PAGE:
Planning application for Mrieħel flyover presented in November

Formal planning application for Mrieħel flyover presented in November, before farmers in the area were informed of expropriation plans

A formal planning application for major roadworks on the Mrieħel bypass was presented in the first week of November, well before farmers in the area were even informed of the expropriation of their land for a flyover. But the details of the application are still missing.

The extent of the application (PA 8050/20) can be seen on the PA’s geoserver, which coincide with the area identified for the expropriation of farmers’ land along the bypass.

A notification sent to farmers in November 2020 referred to “the upgrading of the arterial road, including a proposed underpass and a grade-separated junction”.

The only details available so far are the extent covered by the application, a 2km stretch that includes the Royal Malta Artillery Avenue between the Mdina Road junction, and the industrial estate.

Although the application has been given a number and its extent can be seen on the PA’s geoserver, plans and details of the application are still unavailable. The reason given is that “the application has not yet been fully submitted” and that “once the application is considered complete, all relevant details will be made available online”.

But whenever a planning application is presented, applicants are bound to present plans and other details.

Infrastructure Malta had reacted to protests by farmers and Moviment Graffitti by saying that this junction safety upgrade in the Mrieħel Bypass was still in its initial planning stages, and that there was no attempt to implement it by stealth.

Reacting to criticism by former PL leader Alfred Sant and former President Marie Louise Coleiro Preca, transport minister Ian Borg defended the proposal to build the new flyover and said that those who had criticised it hadn't seen the plans and weren't informed.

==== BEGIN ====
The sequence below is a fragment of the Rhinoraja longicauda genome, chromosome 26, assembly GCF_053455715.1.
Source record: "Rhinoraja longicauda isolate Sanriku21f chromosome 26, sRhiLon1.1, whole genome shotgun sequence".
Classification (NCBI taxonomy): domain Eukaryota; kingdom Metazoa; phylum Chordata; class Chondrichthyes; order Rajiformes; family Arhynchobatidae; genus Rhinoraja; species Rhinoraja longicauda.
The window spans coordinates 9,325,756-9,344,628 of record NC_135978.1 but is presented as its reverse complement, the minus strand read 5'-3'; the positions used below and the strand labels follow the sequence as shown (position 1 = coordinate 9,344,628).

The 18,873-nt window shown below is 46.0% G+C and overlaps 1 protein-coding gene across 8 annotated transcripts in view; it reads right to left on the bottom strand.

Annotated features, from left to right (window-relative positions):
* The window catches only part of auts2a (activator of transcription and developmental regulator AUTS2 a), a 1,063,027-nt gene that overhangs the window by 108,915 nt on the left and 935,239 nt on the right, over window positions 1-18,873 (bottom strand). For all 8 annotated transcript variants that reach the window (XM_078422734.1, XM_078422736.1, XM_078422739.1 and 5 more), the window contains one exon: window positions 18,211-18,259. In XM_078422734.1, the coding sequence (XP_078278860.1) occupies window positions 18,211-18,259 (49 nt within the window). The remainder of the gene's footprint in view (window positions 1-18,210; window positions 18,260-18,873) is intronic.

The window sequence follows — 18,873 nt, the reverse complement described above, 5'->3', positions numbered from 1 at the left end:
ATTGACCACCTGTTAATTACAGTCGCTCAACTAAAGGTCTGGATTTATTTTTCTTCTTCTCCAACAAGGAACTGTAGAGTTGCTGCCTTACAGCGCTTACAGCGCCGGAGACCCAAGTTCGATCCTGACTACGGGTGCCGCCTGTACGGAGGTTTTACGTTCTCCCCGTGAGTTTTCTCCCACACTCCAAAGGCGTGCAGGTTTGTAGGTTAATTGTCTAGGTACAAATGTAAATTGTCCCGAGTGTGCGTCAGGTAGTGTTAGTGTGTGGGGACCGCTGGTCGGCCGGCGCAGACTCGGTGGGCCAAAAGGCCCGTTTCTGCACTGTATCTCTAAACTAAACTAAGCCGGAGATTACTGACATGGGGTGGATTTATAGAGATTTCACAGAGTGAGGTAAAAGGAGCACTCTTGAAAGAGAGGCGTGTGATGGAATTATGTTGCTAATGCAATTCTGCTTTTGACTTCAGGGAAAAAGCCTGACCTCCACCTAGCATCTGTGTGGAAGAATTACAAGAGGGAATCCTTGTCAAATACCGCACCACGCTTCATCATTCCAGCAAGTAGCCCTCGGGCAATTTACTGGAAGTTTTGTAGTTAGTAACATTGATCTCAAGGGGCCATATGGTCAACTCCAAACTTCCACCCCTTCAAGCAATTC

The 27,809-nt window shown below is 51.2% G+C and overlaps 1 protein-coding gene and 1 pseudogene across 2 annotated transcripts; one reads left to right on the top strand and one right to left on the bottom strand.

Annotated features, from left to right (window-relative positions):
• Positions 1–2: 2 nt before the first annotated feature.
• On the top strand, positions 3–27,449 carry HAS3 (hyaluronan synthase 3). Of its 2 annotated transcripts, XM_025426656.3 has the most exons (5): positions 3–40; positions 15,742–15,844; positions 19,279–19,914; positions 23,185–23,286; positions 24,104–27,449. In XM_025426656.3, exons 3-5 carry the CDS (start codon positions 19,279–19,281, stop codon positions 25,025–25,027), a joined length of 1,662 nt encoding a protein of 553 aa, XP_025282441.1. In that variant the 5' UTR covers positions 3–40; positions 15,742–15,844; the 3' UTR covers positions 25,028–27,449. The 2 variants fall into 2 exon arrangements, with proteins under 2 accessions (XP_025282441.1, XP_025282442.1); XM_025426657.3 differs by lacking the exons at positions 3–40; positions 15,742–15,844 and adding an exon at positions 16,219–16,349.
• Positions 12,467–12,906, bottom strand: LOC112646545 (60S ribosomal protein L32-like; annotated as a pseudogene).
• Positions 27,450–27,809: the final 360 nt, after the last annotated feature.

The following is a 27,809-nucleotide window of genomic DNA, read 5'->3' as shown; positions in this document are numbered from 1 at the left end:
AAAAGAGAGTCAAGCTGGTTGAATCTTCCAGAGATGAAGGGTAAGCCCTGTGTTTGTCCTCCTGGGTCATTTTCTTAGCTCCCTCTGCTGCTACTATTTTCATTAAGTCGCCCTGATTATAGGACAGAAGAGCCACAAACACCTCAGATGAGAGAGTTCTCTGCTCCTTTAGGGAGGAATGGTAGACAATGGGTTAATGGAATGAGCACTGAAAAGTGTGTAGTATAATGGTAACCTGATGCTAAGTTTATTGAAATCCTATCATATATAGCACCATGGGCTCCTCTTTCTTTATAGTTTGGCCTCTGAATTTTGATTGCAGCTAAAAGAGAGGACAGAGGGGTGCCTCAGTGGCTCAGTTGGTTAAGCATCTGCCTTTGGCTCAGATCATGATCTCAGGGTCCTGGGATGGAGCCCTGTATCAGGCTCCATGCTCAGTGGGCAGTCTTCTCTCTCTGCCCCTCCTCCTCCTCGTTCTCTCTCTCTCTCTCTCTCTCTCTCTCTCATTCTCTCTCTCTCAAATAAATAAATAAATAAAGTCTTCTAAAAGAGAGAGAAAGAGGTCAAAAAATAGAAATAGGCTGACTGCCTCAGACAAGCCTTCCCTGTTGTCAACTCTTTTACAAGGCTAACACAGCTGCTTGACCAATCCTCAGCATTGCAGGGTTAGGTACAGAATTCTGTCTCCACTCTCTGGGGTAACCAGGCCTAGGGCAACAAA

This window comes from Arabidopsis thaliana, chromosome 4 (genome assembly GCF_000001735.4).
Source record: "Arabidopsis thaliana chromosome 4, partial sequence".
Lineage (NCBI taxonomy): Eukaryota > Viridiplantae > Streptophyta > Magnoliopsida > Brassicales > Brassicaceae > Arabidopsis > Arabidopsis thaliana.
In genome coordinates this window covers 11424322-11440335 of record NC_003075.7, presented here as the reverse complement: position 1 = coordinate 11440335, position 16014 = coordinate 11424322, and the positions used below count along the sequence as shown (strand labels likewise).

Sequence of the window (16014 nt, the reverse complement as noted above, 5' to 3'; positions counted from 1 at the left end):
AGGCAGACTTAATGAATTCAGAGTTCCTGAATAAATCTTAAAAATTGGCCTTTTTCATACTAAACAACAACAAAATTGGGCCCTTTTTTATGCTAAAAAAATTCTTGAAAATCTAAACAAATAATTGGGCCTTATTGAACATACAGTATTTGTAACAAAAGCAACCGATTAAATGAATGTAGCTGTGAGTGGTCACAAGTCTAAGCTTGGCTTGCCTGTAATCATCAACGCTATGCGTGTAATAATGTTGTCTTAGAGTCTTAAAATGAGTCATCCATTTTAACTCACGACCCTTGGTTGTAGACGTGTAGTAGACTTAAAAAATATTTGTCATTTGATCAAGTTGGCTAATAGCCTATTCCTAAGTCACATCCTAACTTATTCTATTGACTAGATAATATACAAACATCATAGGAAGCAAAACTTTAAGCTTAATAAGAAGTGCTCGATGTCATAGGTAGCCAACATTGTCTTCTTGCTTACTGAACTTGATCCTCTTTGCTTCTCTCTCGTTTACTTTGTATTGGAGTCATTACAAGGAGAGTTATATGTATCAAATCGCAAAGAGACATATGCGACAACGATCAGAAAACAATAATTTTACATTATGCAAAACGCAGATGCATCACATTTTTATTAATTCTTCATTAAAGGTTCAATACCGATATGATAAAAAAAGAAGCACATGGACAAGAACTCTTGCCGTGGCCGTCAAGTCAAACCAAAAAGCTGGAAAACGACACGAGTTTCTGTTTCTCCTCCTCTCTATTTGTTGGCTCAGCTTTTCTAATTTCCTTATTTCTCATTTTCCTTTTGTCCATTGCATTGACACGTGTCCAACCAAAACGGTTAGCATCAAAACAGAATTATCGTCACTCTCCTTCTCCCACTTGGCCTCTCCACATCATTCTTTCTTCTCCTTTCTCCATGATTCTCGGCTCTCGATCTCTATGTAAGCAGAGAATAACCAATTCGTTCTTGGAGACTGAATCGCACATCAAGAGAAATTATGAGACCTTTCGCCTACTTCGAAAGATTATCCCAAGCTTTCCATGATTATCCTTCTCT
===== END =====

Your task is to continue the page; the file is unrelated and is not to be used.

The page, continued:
Borg had also invited the public to wait for the plans to come out before commenting on the project. “Let’s wait for the plans to come out. Infrastructure Malta will respond to this question with more accuracy and details.”

Borg even contradicted claims that farmers were not consulted, citing meetings held with the Infrastructure Malta CEO Fredrick Attard. MaltaToday has seen a letter in which it was the farmers who had actually asked for these meetings, after receiving a notification from the Planning Authority.

IM says the flyover will allow westbound traffic to enter Mrieħel without having to cross eastbound lanes of the bypass, as is currently the case. 

It was in May 2019, when Ian Borg was planning minister, that the Planning Authority took the unprecedented step to restrict public access to the details of planning applications deemed to be ‘not complete’, purging its information system of applications deemed to be incomplete and which had yet to be validated by the authority.

But in October a spokesperson for the PA acknowledged the fact that applications requiring screening before validation, may also lead up to the requirement of an EIA, therefore meriting such documents to be made public during this “pre assessment stage”.

This led to the publication of a number of applications which had been shrouded in secrecy. But in this case the details of the applications have been missing since November.

READ ALSO: Mriehel road works to take up 15,000sq.m of agricultural land